American Go E-Journal » U.S./North America

DC “AlphaGo” doc screening update

Tuesday April 25, 2017

Friday’s screening of the new “AlphaGo” documentary as part of the Grand Opening of the National Go Center in Washington, DC is now a2017.04.25_AlphaGo_Greg_Kohs_1
2017.04.25_AlphaGo_Greg_Kohs_1private free event; those interested in attending should email
journal@usgo.org. AGA members, their families and members of the metro DC area go community are encouraged to attend. The screening is at 7p at the AFI Silver Theatre in Silver Spring, MD.

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Austin’s ‘Post Tax Season’ tournament draws record crowd

Sunday April 23, 2017

2017.04.23_austin-winnersOn April 22nd, Austin held it’s ‘Post Tax Season’ tournament with a recent record 32 participants, ranging from 7D to 18K.  Three players finished the tournament with a 4-0 record: Zhixun (Troy) Zhao (7D), Joseph Pan (11K), and Paris Uch (15K). Honorable mention to those players going 3-1: Yi (Victor) Zhu (5d), Jim Conyngham (4K),  Leigh Linden (6K), Raymond Wang (7K), Jiang Lin (8K), Francois Wolf (12K), Nathan Hess (13K).
- report/photo by Bart Jacobs

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AlphaGo film finds the humanity in the code

Saturday April 22, 2017

Machine beat man last year but at last night’s world premiere of “AlphaGo,” the people were the stars. The documentary about the 2016 AlphaGo-Lee Sedol match screened at the Tribeca Film Festival and “chronicles Google’s DeepMind team as it prepares to test the limits of its rapidly-evolving AI technology,” writes Tribeca film programmer Ian Hollander. “The film pits machine against 2017.04.22_alphago-premiere-panelman, and reveals as much about the workings of the human mind as it does the future of AI.” The film has four more showings at Tribeca this week (Sunday at 4:15, Monday 6:15, Wednesday 9:15 and Thursday 4p) and will then screen Friday night at the American Film Institute’s Silver Theatre in Washington, DC to cap the Grand Opening of the National Go Center (stay tuned for details on tickets).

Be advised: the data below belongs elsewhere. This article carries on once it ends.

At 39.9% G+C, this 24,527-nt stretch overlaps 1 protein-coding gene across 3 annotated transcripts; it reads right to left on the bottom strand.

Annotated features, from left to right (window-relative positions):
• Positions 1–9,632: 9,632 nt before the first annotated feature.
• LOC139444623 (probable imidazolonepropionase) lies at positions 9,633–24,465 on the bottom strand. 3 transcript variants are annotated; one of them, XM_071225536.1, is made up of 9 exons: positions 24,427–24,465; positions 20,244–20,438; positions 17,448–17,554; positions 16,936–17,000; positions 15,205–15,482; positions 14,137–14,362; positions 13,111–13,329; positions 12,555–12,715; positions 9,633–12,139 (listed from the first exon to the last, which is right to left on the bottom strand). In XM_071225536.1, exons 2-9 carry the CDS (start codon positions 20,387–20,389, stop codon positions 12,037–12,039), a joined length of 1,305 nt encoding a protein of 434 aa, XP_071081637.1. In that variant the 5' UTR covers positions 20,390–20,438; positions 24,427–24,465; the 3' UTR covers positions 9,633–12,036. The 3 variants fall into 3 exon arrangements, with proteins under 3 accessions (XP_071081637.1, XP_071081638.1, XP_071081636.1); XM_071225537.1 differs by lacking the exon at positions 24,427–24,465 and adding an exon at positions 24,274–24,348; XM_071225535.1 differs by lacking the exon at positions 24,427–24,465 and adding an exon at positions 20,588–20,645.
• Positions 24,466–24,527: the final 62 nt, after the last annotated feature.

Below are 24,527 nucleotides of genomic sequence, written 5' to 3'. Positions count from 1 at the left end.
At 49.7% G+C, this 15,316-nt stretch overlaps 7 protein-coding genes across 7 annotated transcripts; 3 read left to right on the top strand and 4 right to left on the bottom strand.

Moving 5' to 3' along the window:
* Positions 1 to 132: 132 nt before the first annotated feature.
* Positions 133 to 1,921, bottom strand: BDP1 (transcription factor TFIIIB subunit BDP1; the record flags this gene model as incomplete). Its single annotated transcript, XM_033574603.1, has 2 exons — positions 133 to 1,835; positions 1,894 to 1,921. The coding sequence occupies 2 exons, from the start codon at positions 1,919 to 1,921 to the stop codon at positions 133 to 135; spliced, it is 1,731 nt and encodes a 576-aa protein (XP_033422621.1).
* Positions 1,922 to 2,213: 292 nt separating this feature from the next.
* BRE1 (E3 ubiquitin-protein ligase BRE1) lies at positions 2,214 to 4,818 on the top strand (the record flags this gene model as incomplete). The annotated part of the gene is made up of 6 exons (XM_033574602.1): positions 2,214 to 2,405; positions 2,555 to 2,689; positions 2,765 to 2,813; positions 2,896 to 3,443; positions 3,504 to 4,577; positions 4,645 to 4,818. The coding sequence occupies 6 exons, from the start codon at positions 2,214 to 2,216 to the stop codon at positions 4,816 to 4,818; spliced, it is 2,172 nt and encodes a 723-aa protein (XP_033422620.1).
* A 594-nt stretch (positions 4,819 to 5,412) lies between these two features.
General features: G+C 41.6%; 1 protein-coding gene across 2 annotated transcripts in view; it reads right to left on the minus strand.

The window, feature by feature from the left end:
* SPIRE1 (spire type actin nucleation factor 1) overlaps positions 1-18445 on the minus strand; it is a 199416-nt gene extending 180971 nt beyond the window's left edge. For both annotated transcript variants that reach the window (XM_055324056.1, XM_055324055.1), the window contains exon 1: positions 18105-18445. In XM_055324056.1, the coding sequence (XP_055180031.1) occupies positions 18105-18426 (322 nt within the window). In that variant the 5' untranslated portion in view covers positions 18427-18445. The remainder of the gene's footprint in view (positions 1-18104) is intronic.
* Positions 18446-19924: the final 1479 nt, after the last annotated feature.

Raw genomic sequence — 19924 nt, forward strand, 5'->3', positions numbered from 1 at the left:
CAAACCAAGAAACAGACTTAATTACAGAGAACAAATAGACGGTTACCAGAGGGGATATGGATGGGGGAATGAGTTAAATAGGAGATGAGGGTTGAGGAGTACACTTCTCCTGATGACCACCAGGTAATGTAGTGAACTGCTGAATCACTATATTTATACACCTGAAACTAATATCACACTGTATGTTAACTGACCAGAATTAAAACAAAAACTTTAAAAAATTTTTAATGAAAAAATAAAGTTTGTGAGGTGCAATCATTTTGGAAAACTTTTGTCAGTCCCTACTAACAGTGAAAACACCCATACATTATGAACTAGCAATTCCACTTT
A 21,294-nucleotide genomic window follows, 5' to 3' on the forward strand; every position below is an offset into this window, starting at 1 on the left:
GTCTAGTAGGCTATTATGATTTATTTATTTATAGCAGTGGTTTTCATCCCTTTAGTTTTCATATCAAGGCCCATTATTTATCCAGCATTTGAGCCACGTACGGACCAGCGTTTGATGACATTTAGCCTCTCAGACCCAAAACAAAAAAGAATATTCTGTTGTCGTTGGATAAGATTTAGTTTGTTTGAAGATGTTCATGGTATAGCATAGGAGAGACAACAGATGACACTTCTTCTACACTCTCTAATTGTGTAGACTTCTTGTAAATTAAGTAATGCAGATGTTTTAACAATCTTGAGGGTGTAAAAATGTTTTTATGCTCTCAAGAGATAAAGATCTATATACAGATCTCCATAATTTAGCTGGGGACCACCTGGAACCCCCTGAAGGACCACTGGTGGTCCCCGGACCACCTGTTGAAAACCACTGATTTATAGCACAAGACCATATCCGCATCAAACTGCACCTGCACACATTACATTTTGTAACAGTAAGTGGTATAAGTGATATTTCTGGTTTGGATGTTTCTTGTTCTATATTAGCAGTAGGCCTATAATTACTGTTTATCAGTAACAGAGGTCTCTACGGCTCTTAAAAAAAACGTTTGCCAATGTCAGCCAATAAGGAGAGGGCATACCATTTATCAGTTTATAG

Director Greg Kohs has pulled off the impressive feat of making a film about go that will appeal to both players and non-players. There is, of course, plenty of go, and, for those who followed last year’s match, the film offers a chance not only to revisit the most momentous match in go history, but to venture behind the scenes to see what the DeepMind crew was seeing, thinking and feeling as their creation took on the legendary Lee Sedol. Kohs’ team also captures wonderful small moments that will resonate with go players, like a close-up of Lee’s fingers tapping as he considers a move, or a longshot of Lee from above on an empty terrace as he smokes a cigarette while AlphaGo, oblivious to the presence or absence of its opponent, plays move 37, the famous gasp-inducing shoulder-hit in Game 2. Kohs then takes us inside the AlphaGo team’s room where they explain that that the program calculated that there was a one-in-ten-thousand chance that a human would make that move, yet decided to play it anyway. 

As fascinating as it is to finally “see” AlphaGo in the whiteboard scribbles, screens of data and the laptop that sits next to programmer Aja Huang as he plays AlphaGo’s moves, it’s the dramatic and ultimately deeply emotional and satisfying journey of the DeepMind team that really drives the film. CEO Demis Hassabis, along with programmers Aja Huang and David Silver, are all clearly brilliant and intensely driven, but like go professional Fan Hui, they find beauty and poetry in the lines of code that increasingly shape all our lives. More than that, they find humanity. “To be a master, you must crush the cage of everything you know,” Fan Hui said after Friday night’s screening. “We asked AlphaGo to win a game,” added David Silver, “but we can use AI to win at other things, to solve other problems.”
- report/photo by Chris Garlock; photo (l-r): “AlphaGo” director Greg Kohs, Fan Hui, David Silver, Demis Hassabis and Wired writer Cade Metz. 

 

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Teacher of the Year Nominations Sought

Saturday April 22, 2017